"Let him present you this young man," she said. "You might likehim."" I am sure I shall not like him."She said this in such a tone, that the light suddenly flashed uponMme. Favoral's mind.

"Heavens!" she murmured. "Gilberte, my darling child, have you thena secret which your mother does not know?"

Yes, Mlle. Gilberte had her secret - a very simple one, though,chaste, like herself, and one of those which, as the old women say,must cause the angels to rejoice.

The spring of that year having been unusually mild, Mlle. Favoraland her daughter had taken the habit of going daily to breathe thefresh air in the Place Royale. They took their work with them,crotchet or knitting; so that this salutary exercise did not in anyway diminish the earnings of the week. It was during these walksthat Mlle. Gilberte had at last noticed a young man, unknown to her,whom she met every day at the same place.

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Tall and robust, he had a grand look, notwithstanding his modestclothes, the exquisite neatness of which betrayed a sort ofrespectable poverty. He wore his full beard; and his proud andintelligent features were lighted up by a pair of large black eyes,of those eyes whose straight and clear look disconcerts hypocritesand knaves.

He never failed, as he passed by Mlle. Gilberte, to look down, orturn his head slightly away; and in spite of this, in spite of theexpression of respect which she had detected upon his face, shecould not help blushing.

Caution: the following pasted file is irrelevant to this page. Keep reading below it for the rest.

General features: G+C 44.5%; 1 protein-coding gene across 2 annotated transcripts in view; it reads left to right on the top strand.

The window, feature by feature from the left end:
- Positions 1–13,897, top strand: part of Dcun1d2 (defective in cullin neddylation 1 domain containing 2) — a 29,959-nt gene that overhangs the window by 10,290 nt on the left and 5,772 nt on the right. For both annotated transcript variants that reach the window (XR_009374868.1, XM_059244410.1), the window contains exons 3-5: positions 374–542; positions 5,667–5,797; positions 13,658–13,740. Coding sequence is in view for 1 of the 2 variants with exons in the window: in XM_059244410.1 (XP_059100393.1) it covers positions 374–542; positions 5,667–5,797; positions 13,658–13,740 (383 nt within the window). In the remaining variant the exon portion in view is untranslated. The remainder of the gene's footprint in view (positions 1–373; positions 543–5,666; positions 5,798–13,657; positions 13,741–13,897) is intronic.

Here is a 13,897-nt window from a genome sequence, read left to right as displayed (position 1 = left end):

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"Which is absurd," she thought; "for after all, what on earth do Icare for that young man?"The infallible instinct, which is the experience of inexperiencedyoung girls, told her that it was not chance alone that broughtthis stranger in her way. But she wished to make sure of it. Shemanaged so well, that each day of the following week, the hour oftheir walk was changed. Sometimes they went out at noon, sometimesafter four o'clock.

But, whatever the hour, Mlle. Gilberte, as she turned the corner ofthe Rue des Minimes, noticed her unknown admirer under the arcades,looking in some shop-window, and watching out of the corner of hiseye. As soon as she appeared, he left his post, and hurried fastenough to meet her at the gate of the Place.

"It is a persecution," thought Mlle. Gilberte.

How, then, had she not spoken of it to her mother? Why had she notsaid any thing to her the day, when, happening, to look out of thewindow, she saw her "persecutor" passing before the house, or,evidently looking in her direction?

"Am I losing my mind?" she thought, seriously irritated againstherself. "I will not think of him any more."And yet she was thinking of him, when one afternoon, as her motherand herself were working, sitting upon a bench, she saw the strangercome and sit down not far from them. He was accompanied by anelderly man with long white mustaches, and wearing the rosetteof the Legion of Honor.

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"This is an insolence," thought the young girl, whilst seeking apretext to ask her mother to change their seats.